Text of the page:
Microplastics take flight in the bellies of mosquitoes

The pollution stays in these insects as they grow from larvae to adults, putting birds at risk


Mosquitoes start their lives as larvae that live in water. They chow down on algae and bacteria — and tiny bits of plastic, if they happen to be around.


Microplastics have become a common type of water pollutant. And these pollutants can now become airborne in the bellies of mosquitoes, a new study shows.

Researchers in the United Kingdom recently found that mosquito larvae can eat tiny bits of plastic from the water in which they’re living. As the mosquitoes grow into adults, much of that plastic stays inside them. That means birds and bats that eat mosquitoes may be taking in a mouthful of plastic with every meal. And any other animal that eats those birds and bats is probably also getting a little microplastic with their meals.

“We don’t yet know how harmful the microplastics will be,” says Amanda Callaghan. However, she adds, “If we wait to find out, it may be too late to do anything about it.” Callaghan is a zoologist who works at the University of Reading in England. Her team’s new findings appeared in the September Biology Letters.

Munching on microplastics

Microplastics are any bits of plastic smaller than half a centimeter (0.2 inch) across. In recent years, scientists have been finding these plastic bits in water all over the world. They tend to enter rivers as wastewater pollutants. From those rivers, they can drain into lakes and the ocean. Affected water can include sites where mosquitoes lay their eggs.

To find out what effects this might have, a member of Callaghan’s team, Rana Al-Jaibachi, fed microplastics to mosquito larvae in the lab. Larvae are the worm-like young of certain insects. Larvae often are adapted to survive very different environments than those they’ll live in as adults. Adult mosquitoes live in the air, for instance. Their larvae, however, hang out in small pockets of still water. There they gobble up algae and bacteria that live on the water’s surface.

In the lab, Al-Jaibachi put ground-up guinea pig food in the water where the larvae were growing. She added tiny beads of plastic. In total, she gave microplastic beads to 150 larvae.

Fluorescent microplastic in the stomach of an adult mosquito glows green under a microscope. Researchers found an average of 40 microplastic particles in the belly of each adult mosquito they studied.
R. Al-Jaibachi et al/Biology Letters 2018

To find out whether the larvae had gobbled up any microplastic, she randomly chose 15 larvae to examine. She selected 15 more mosquitoes after they’d grown into adults. Next she counted the number of beads in each insect.

“We counted the beads by grinding up the mosquito, filtering out the beads and looking down a microscope,” explains Callaghan. The plastic particles were too small to be ground up along with the animals’ tissue. And the beads were fluorescent, so they glowed green under blue light.

Microplastics showed up in all 30 mosquitoes, both larvae and adults. But the larvae hosted more of them. On average, each larva held more than 3,000 2-micrometer-wide beads. (A micrometer is one ten-thousandth of a centimeter.) The adults only had about 40 beads each. The researchers now suspect the mosquitoes may pee out some microplastics as they grow up.

Callaghan says the lesson from her team’s study is that microplastics are everywhere. “They can even move up into the air if they are eaten by an animal that can fly,” she concludes.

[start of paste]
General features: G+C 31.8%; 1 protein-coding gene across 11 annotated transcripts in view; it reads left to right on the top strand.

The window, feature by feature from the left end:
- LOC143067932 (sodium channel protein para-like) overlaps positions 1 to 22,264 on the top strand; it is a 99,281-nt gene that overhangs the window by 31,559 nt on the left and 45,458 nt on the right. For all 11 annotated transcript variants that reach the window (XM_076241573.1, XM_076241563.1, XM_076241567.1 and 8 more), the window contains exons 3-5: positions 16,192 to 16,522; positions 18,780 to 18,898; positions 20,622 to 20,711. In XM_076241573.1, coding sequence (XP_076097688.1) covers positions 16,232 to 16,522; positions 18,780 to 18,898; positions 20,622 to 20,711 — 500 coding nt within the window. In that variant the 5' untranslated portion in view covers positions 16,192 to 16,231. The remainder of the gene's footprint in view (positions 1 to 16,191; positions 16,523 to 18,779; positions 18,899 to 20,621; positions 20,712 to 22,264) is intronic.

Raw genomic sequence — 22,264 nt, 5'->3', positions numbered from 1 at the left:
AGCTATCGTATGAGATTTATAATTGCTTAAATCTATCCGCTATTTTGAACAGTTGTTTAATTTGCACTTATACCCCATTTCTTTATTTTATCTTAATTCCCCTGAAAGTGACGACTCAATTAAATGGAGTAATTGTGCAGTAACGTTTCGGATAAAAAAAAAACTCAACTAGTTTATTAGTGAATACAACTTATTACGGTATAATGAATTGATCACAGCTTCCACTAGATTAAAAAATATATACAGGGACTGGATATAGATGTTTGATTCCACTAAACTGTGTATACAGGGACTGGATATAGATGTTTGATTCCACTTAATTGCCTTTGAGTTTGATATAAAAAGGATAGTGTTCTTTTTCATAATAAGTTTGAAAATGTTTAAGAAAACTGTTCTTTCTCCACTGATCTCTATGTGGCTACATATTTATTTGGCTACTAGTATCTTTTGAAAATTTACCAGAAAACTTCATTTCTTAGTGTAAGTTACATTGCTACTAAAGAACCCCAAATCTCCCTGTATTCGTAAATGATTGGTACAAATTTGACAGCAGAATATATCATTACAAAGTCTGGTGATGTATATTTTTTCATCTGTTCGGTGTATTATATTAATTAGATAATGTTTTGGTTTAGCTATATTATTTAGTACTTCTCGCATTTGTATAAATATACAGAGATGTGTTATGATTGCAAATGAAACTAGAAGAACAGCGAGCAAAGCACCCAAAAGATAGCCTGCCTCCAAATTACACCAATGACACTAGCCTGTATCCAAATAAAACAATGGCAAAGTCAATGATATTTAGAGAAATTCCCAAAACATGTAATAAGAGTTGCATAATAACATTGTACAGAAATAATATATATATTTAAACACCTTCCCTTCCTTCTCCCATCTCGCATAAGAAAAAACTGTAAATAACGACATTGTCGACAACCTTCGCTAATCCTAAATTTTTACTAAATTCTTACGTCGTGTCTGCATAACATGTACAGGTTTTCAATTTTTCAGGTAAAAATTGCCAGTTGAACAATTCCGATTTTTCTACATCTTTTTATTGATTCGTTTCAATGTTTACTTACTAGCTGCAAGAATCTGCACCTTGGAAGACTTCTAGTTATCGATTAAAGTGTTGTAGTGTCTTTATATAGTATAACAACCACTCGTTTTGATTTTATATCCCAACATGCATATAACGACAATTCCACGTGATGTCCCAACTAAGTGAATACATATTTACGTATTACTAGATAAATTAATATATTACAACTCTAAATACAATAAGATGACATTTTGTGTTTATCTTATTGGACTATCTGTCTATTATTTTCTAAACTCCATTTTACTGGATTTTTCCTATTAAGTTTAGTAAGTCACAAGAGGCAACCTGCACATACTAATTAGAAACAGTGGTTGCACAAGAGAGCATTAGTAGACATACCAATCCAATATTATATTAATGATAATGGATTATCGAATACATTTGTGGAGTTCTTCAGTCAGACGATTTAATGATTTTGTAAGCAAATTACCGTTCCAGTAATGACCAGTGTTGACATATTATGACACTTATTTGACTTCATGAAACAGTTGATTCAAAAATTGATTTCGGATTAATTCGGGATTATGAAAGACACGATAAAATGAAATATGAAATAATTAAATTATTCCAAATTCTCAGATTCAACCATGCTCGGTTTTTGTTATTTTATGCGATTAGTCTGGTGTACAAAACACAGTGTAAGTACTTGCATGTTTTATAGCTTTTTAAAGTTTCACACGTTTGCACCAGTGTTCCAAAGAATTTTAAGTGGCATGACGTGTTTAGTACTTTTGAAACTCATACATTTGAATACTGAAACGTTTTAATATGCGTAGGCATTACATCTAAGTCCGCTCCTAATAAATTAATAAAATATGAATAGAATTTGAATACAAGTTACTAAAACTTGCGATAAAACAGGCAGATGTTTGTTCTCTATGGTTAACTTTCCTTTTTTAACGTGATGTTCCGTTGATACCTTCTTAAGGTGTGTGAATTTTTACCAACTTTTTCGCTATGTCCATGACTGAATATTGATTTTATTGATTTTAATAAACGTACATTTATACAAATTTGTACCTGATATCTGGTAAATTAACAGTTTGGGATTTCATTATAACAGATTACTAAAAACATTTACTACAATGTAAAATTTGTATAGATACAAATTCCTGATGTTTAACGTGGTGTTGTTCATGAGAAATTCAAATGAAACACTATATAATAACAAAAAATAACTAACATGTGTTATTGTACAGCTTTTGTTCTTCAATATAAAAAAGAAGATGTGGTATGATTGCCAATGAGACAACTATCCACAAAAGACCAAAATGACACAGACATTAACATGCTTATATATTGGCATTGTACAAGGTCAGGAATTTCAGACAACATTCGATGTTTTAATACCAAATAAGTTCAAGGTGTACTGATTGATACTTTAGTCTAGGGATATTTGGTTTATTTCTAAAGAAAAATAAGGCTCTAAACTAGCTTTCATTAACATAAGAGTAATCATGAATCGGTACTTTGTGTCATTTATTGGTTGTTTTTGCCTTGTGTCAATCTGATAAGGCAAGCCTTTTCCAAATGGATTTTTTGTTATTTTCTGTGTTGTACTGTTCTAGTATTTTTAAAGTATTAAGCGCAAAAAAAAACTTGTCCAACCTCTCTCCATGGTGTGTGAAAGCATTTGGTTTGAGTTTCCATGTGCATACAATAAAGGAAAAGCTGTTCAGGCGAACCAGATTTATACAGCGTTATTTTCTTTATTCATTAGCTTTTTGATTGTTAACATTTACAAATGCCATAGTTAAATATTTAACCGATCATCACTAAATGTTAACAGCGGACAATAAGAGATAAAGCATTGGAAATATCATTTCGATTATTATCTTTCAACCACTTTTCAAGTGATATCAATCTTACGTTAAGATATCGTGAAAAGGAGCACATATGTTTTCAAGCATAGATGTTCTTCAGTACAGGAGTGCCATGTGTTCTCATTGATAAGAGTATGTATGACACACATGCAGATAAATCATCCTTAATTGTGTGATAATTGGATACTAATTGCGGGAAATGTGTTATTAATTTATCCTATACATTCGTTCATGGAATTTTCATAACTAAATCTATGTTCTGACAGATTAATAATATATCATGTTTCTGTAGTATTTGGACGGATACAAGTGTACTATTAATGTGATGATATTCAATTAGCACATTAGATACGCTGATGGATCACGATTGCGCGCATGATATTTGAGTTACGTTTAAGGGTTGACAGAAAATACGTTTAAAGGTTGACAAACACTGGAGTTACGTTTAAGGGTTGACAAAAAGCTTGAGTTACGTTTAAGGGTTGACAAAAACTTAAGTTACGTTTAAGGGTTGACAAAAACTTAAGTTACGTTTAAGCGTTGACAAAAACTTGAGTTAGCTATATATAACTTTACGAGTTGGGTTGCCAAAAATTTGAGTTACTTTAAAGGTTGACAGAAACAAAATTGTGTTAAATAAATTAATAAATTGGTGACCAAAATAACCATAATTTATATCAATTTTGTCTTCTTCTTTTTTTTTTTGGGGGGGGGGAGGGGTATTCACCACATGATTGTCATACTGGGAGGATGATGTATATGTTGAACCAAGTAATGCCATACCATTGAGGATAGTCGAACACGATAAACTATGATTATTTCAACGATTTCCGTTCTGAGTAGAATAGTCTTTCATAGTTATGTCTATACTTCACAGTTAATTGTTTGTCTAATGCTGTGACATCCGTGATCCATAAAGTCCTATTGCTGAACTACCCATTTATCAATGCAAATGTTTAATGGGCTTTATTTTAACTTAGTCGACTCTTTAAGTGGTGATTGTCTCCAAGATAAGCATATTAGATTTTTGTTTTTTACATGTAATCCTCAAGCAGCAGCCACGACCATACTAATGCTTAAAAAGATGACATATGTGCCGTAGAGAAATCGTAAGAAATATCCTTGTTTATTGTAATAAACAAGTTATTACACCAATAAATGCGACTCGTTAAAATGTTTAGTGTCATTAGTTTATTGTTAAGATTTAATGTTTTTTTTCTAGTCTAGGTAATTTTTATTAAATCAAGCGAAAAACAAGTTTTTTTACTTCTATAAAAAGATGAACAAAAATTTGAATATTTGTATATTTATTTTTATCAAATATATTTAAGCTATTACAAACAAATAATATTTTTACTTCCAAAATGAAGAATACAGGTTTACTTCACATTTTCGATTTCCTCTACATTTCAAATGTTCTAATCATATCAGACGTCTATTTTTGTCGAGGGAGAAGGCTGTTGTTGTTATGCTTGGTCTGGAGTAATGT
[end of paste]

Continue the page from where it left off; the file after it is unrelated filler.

Marcus Eriksen  is an environmental scientist at the 5 Gyres Institute in Los Angeles, Calif. There, he studies plastic pollution in oceans and lakes. And he would like to know how microplastics move through the environment outside of the lab.

The study by Callaghan’s team is helpful, he says, because it shows microplastic can stay in the bodies of mosquitoes as they grow into adults. “Now it’s time to move to a real population of mosquitoes in nature and real quantities of plastic in the environment,” he says. “If we see an effect, then we’ve got something to act on.”

Cause for concern

How might mosquito larvae end up gobbling plastic in the wild? There are many ways microplastics can get into the lakes, ponds and puddles where mosquitoes lay their eggs. Some bits come from larger pieces of plastic that can break down in landfills and large bodies of water. Sunlight and waves help break these pieces into tiny bits.

Some clothing can shed microplastics, too. Fabrics such as fleece and nylon are made from plastic. When washed, they release bits of plastic lint into the wash water. This lint can then travel down household drains and into rivers, lakes and oceans.  

Some companies also add tiny plastic beads to toothpastes and skin-care products. These beads help scrub away tooth plaque and dead skin cells. Then they, too, wash down the drain.

Plastics are made from many different chemical ingredients. Scientists still don’t know how many of these ingredients might affect human health. Plastics can also act like a chemical sponge, soaking up other pollutants from the water around it. For example, pesticides and other toxic compounds have turned up in plastics floating in water.

Callaghan’s study is concerning because it shows we can’t escape microplastics, says Kennedy Bucci. She is a PhD student in Canada at the University of Toronto. She studies how microplastic pollution affects freshwater organisms.

“We already know that microplastics are found in our oceans, lakes, rivers, agricultural fields and soil,” she says. “But now this study suggests that they can also be found in our skies.”

Sharon Oosthoek is a freelance science journalist. She likes to write about animals and their habitats. Sharon also really likes chocolate. Her sons have learned to hide their Halloween candy.

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